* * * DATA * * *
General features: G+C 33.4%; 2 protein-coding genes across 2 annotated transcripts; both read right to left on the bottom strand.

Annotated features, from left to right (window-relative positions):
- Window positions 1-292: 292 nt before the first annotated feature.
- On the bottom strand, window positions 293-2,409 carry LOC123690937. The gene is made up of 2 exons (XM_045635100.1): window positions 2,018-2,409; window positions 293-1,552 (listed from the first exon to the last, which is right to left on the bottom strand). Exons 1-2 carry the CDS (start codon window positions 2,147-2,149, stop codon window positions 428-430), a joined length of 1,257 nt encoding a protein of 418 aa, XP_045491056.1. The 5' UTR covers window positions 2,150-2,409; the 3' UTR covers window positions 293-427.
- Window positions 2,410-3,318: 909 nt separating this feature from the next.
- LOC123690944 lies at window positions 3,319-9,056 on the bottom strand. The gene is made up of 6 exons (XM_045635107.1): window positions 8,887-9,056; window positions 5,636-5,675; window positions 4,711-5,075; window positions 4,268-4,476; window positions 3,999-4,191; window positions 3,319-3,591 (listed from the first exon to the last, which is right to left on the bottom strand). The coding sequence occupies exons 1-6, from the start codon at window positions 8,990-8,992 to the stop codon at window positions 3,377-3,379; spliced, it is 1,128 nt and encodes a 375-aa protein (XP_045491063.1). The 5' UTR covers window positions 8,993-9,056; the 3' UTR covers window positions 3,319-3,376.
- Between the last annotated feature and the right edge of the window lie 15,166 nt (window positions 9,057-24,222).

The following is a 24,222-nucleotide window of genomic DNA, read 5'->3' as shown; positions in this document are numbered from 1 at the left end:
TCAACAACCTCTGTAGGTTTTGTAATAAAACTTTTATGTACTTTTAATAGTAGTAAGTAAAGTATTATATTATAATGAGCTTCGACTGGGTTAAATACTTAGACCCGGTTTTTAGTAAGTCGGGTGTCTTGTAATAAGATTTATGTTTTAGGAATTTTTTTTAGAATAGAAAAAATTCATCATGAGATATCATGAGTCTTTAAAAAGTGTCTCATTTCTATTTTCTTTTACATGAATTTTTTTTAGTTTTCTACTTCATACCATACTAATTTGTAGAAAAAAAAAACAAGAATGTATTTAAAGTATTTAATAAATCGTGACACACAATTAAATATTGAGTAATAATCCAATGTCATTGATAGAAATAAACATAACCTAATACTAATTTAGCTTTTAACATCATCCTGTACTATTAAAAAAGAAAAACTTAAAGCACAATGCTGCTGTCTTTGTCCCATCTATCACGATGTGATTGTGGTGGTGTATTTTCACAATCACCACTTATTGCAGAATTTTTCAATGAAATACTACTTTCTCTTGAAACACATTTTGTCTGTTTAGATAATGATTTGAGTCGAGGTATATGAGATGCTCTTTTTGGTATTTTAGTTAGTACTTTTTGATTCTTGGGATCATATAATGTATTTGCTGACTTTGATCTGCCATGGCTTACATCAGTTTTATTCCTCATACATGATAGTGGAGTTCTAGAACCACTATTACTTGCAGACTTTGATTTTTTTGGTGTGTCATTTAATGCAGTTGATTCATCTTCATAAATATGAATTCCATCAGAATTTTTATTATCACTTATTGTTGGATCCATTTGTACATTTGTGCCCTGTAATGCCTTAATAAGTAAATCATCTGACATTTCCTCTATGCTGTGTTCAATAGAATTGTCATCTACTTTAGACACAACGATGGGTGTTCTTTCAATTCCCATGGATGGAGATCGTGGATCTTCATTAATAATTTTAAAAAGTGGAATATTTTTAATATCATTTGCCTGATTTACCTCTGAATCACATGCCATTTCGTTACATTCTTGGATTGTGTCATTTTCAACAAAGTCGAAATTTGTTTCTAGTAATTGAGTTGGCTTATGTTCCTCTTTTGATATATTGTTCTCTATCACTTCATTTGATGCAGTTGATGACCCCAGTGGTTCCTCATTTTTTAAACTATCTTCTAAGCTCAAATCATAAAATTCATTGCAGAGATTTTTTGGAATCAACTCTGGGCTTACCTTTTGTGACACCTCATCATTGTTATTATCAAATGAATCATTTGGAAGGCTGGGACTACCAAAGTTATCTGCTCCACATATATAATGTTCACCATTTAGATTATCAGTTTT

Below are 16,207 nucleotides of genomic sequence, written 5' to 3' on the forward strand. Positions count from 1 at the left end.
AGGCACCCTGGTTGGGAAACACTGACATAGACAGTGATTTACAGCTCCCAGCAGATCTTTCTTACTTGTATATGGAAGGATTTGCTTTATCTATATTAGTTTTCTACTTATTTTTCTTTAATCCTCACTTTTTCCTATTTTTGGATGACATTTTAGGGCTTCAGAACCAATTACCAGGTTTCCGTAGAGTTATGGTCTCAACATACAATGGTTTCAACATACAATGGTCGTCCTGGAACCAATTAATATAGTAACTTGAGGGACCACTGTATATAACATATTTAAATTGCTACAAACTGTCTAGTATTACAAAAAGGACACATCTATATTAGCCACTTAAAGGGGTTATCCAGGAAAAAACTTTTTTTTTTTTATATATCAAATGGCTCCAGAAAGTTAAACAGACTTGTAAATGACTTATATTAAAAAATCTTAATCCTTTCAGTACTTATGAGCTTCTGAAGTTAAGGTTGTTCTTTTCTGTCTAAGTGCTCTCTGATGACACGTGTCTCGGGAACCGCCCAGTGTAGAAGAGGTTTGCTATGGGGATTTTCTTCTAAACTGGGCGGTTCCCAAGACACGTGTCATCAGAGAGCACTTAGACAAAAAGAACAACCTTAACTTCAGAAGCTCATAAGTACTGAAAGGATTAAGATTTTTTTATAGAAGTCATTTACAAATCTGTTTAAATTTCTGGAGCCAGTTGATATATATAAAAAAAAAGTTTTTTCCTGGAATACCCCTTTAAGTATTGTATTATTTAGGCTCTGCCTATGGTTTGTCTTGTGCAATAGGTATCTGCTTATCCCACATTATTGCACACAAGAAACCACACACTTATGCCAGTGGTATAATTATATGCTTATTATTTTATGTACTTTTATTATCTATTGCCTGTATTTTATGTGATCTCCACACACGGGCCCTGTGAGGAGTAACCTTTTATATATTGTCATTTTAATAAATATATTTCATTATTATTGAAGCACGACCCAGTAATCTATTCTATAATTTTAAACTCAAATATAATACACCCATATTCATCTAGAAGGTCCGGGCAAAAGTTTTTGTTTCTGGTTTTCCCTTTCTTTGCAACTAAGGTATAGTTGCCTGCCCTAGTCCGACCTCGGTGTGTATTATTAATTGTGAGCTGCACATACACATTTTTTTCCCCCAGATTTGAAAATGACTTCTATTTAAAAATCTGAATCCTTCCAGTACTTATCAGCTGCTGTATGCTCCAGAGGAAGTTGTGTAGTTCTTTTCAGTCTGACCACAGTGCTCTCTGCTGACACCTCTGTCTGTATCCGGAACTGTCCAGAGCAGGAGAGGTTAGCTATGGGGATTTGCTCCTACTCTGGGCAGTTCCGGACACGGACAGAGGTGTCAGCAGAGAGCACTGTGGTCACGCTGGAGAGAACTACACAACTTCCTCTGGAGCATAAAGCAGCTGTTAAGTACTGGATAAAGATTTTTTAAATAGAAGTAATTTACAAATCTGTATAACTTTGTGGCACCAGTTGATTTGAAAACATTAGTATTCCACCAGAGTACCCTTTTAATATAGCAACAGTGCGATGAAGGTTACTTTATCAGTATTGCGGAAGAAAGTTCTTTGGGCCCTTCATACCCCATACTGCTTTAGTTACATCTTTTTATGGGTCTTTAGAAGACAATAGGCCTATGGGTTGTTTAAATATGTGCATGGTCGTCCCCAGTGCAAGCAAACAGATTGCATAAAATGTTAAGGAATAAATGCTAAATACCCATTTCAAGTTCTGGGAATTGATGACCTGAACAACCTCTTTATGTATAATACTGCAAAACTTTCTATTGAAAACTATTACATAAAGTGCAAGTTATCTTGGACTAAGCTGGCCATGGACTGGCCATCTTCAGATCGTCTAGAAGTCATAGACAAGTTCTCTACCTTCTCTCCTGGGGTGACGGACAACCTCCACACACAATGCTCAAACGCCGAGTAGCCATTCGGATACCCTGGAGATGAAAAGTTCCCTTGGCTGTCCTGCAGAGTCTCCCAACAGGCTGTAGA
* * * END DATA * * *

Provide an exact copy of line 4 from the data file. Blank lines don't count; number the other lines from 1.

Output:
- On the bottom strand, window positions 293-2,409 carry LOC123690937. The gene is made up of 2 exons (XM_045635100.1): window positions 2,018-2,409; window positions 293-1,552 (listed from the first exon to the last, which is right to left on the bottom strand). Exons 1-2 carry the CDS (start codon window positions 2,147-2,149, stop codon window positions 428-430), a joined length of 1,257 nt encoding a protein of 418 aa, XP_045491056.1. The 5' UTR covers window positions 2,150-2,409; the 3' UTR covers window positions 293-427.